• ESRI
  • NAVTEQ
  • Veriplace
  • AT&T Interactive
  • DigitalGlobe
  • Google
  • Yahoo! Inc.
  • ZoomAtlas
  • Digital Map Products
  • Microsoft Research (MSR)
  • Pitney Bowes Business Insight
  • NAVTEQ

Sponsorship Opportunities

For information on exhibition and sponsorship opportunities at the conference, contact Yvonne Romaine at yromaine@oreilly.com

Media Partner Opportunities

For media partnerships, contact mediapartners@ oreilly.com or download the Media & Promotional Partner Brochure (PDF)

Press and Media

For media-related inquiries, contact Maureen Jennings at maureen@oreilly.com

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Why Your Data Sucks

Where is here? Am I at a latitude, longitude? Or am I 10 feet from the door? GPS has only been around for a generation and only affordable for a decade, do you know how maps were built before then? How do you know where here is? Here is a synthesis, a web of interlaced measurements that generate a fabric of location, with fluctuating levels of accuracy through the fabric. The push-pin you place on a map is relative to a road line, which was digitized on a 5-years-ago satellite image, which was ground referenced to an existing road intersection, which was captured 35 years ago from an aerial photo, which was ground referenced to a control point, which was optically sighted relative to mountain-top control points, which were first occupied 150 years ago. That’s right folks, it’s turtles, all the way down.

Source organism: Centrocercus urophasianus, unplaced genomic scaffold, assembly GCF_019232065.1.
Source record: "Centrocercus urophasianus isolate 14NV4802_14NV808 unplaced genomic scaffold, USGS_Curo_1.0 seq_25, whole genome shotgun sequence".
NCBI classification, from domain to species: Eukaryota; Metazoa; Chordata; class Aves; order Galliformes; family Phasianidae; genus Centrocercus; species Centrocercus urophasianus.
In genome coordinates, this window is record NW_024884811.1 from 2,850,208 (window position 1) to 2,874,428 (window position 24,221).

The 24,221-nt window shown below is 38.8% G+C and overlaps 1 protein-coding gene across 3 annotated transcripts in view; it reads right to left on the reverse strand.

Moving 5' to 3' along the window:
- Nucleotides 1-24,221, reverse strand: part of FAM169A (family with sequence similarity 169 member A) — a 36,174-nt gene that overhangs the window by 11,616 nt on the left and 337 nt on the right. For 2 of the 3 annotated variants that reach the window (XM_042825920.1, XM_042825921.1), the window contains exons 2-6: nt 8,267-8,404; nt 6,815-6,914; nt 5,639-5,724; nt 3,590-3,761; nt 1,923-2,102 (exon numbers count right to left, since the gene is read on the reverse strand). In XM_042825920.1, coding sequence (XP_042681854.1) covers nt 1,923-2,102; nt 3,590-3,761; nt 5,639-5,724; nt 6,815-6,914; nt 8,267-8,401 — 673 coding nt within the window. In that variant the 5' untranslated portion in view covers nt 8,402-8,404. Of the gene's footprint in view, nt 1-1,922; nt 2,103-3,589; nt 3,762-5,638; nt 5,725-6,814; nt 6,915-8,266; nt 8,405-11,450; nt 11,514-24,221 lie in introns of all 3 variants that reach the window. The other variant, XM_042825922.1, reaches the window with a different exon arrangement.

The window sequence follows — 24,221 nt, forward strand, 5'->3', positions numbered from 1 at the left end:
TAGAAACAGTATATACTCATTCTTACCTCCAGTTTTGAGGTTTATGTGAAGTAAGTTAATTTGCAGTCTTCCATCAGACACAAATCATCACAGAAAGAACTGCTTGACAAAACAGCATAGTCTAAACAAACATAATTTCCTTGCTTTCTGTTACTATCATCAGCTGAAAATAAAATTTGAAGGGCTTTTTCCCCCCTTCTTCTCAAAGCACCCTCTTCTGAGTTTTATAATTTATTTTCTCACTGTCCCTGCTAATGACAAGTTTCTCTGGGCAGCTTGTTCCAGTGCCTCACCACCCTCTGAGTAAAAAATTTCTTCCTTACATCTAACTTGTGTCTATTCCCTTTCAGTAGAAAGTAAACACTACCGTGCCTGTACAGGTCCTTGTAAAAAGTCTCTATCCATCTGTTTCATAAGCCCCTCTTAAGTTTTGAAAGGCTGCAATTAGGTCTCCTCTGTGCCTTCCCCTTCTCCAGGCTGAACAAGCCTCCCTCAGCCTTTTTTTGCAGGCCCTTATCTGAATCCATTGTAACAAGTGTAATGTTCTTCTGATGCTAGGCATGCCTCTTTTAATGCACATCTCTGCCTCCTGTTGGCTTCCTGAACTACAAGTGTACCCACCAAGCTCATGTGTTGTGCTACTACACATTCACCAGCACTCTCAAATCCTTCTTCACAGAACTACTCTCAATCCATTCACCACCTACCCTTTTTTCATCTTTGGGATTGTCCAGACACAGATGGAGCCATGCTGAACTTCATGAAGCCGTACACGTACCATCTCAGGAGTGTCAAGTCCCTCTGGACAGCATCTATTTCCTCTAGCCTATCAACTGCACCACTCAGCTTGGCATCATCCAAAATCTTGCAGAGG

Photo of Paul Ramsey

Paul Ramsey

OpenGeo

Paul has been a developer and promoter of open source geospatial software for 10 years, as a founder of the PostGIS spatial database project, leader of an open source geospatial company, as a Director of the Open Source Geospatial Foundation, and currently as a Senior Consultant for OpenGeo.org. Paul speaks regularly at geospatial conferences, teaches workshops on open source databases, and consults on the use and development of spatial databases.